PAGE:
Articles tagged with: Link-belt

09July

Crane Service gets Socorro rodeo underway

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steel erection crane rental "US-based Crane Service has completed the erection of steel girders and roof materials for the new rodeo arena located on the fairgrounds in Socorro, New Mexico.

The operated crane rental firm took just three days to complete the project, using its new Link-Belt ATC3210 210-ton (190-tonne) crane and its Link-Belt AT3200 200-ton (180-tonne) crane to hoist and set the 20,000 lb to 24,000 lb (9 to 10.8 tonne) steel girders and roof material." Courtesy of KHL Group - American Crane and Transport July 3rd, 2014

Posted in Crane Rental Blog

09July

A Bright Idea...

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Paseo del Norte Bridge beams
Today, highway construction in urban areas is almost always performed at night. State Departments of Transportation (DOTs) around the country have discovered that night jobsites are safer and more efficient for a number of reasons.

Roadways can be closed at night without major public inconvenience. Traffic is not an issue. Worksites can be expanded. Cranes have more space in which to operate and swing.

OSHA and DOTs have developed comprehensive safety measures for nighttime jobsites, and modern construction lighting systems create a work environment that is as luminous as working in daylight. Crane-owning companies are adjusting to the increase in nighttime work, and crane manufacturers are looking for ways to adapt cranes to these conditions.

At ConExpo in March 2014, Link-Belt introduced its first crane with a standard lighting package, the 210-ton capacity ATC-3210. The lighting package on the new all-terrain crane makes it easier to set up and rig the crane in the dark hours of the early morning or dusk. There are high intensity LED lights on the front of the operator’s cab and at the outriggers. The engine bay now has lighting as do the ground control stations for outriggers and suspension. Other optional lighting includes high intensity work lights above the operator’s cab, lights that illuminate the walkways on the upper, a right-side, forward-facing high intensity work light and left and right high-intensity work lights mounted atop the upper to illuminate the swing area. Plus, remote-controlled single and dual boom floodlight options are available.

Albuquerque, NM-based Crane Service Inc. recently took delivery of a new Link-Belt ATC-3210 and has already seen the value in the new lighting package, according to Bob Warianka, business development manager.

While his company doesn’t do that much night work, he said it is becoming more prevalent. Warianka pointed to a recent job that involved the company’s ATC-3210 and ATC-3275 setting bridge girders at night.

“The contractor had the job lit up really well, with four light plants illuminating the work area of each crane,” he said.

While the crane’s lighting package isn’t really a factor in lighting up the worksite, it’s still a great convenience for rigging the crane.

Rigging asset
“The lights are really an asset when you are rigging the crane or setting it up in the early morning hours, or sometimes we will assemble a crane at night,” Warianka said. “We envision more crane companies offering better lighting packages in the future. I can see them being used on rough terrain cranes too.”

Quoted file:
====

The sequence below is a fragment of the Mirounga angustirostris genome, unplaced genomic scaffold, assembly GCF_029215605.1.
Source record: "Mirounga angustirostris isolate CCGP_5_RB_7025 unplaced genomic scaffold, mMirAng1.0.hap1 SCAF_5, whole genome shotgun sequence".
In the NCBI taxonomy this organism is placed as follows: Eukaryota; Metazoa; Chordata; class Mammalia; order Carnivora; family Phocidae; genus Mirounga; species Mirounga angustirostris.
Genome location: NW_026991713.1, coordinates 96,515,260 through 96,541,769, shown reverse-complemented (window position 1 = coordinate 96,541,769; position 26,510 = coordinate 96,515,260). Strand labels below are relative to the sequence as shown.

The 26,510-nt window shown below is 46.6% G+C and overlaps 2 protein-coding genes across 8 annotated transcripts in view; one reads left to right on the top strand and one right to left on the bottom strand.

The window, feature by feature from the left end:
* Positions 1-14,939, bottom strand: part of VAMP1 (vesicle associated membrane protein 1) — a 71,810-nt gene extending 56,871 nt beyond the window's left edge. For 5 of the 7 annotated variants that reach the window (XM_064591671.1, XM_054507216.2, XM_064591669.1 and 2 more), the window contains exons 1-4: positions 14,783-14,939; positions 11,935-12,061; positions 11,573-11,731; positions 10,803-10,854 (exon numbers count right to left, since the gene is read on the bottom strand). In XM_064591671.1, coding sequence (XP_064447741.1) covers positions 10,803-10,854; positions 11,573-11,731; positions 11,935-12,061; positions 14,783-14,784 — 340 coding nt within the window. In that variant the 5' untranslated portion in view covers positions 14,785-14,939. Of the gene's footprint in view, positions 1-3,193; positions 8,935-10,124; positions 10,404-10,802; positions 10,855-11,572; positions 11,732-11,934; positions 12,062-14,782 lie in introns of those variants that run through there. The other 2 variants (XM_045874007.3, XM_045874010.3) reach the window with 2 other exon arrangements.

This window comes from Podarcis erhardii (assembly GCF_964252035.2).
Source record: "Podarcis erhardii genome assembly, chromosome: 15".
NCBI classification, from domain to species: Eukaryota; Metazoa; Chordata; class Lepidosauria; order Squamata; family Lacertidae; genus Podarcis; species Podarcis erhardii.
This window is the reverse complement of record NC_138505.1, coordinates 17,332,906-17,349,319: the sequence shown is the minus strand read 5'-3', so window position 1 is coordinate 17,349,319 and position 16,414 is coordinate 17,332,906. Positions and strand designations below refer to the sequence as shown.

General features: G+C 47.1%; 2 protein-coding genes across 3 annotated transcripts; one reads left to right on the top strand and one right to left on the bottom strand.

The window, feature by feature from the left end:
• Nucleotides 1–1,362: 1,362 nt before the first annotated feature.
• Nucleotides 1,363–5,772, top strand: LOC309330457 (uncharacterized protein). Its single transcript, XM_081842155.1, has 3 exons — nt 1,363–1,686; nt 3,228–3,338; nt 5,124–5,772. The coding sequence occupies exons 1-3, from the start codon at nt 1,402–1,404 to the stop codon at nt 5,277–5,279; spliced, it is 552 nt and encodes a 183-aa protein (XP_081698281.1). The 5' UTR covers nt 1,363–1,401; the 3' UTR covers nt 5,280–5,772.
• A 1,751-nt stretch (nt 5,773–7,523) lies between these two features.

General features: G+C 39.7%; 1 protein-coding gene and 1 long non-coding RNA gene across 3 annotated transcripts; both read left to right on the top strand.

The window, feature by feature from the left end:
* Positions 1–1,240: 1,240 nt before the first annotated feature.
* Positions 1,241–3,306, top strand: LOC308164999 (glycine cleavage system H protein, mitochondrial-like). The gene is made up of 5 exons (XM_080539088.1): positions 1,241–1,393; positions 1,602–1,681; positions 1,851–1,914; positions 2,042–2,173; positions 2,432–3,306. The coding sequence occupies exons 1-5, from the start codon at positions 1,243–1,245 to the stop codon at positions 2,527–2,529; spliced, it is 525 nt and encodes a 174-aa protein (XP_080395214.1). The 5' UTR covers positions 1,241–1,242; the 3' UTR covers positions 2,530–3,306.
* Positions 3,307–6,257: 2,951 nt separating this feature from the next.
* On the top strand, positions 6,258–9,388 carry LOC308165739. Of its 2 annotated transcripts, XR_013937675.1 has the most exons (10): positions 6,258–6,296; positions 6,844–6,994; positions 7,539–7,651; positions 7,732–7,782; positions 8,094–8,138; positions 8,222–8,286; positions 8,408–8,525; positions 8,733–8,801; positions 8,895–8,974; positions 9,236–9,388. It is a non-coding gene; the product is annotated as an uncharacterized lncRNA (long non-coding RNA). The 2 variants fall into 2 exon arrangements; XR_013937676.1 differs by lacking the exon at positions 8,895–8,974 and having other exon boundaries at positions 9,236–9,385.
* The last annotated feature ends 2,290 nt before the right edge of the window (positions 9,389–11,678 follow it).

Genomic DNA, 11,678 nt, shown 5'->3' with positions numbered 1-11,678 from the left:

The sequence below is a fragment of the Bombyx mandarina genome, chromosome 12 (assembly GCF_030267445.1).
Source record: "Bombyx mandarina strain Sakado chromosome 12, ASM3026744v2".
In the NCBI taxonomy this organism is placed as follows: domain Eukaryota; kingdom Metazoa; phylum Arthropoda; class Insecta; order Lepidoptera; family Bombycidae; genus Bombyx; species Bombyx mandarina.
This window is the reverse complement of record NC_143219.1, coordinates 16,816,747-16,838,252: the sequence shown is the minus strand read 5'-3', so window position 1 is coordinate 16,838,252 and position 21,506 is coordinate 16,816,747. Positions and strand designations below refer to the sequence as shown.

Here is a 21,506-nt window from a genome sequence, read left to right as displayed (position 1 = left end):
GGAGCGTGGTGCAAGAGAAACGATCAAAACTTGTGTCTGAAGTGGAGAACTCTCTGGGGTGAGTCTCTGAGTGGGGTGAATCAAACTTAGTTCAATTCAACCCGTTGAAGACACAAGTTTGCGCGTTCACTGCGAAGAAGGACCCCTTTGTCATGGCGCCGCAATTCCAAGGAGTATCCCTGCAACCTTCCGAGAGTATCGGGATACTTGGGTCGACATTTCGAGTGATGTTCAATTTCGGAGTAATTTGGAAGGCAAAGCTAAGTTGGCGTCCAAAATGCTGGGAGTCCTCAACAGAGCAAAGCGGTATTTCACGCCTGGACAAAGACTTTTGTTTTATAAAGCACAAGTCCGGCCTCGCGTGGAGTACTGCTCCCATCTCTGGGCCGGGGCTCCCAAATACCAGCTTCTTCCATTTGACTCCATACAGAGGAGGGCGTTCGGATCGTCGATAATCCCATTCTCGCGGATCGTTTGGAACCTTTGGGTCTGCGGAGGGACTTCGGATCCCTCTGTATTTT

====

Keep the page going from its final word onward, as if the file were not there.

He said crawlers cranes would be the least likely cranes to be equipped with comprehensive lighting packages because the type of work they do at night generally involves a well-lit jobsite, and rigging a crawler is different than rigging a mobile crane.

“Tower cranes have lights on them,” said Warianka. “Tower cranes are sometimes on a job working 24 hours a day and two shifts. With mobile cranes, we can see a need for a lighting package for the short days of winter or when you want to keep working at dusk or during cloudy weather. These lights will also come in handy when doing concrete pours, like on a high-rise job. Sometimes concrete pours go into the night or start early in the morning. The lights you use on a crane will be job specific.”

Remote controls
In a few cases, Crane Service has provided lighting equipment, for instance when the crane might be grabbing on and needs to be tied to the load for a while.

He has been impressed with the remote-controlled lights on the new ATC-3210.

“The light on the boom can be operated by remote control so that you can actually rotate the light and spotlight something below the crane,” he said.

Courtesy of KHL Group - American Crane and Transport Magazine - July 3rd, 2014

Posted in Crane Rental Blog

18March

First Link Belt ATC3210 delivered

Crane Service takes delivery of Link-Belt ATC-3210

First Link Belt ATC3210 delivered



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LEXINGTON, Ky. – Mar. 05, 2014 - Crane Service Inc. recently purchased one of Link-Belt’s all-new 210-ton (185 mt) ATC-3210 during ConExpo 2014. The purchase marks the seventh Link-Belt all-terrain the Albuquerque, New Mexico-based company has purchased. Pictured above are (left to right) Don Himelferb of McClung-Logan Holdings, Tom Logan of McClung-Logan Holdings, Skeeter Collins of Link-Belt Construction Equipment, Crane Service Inc. President Scott Wilson, Robert Matz of Power Equipment Company and Kelly Fiechter of Link-Belt Construction Equipment.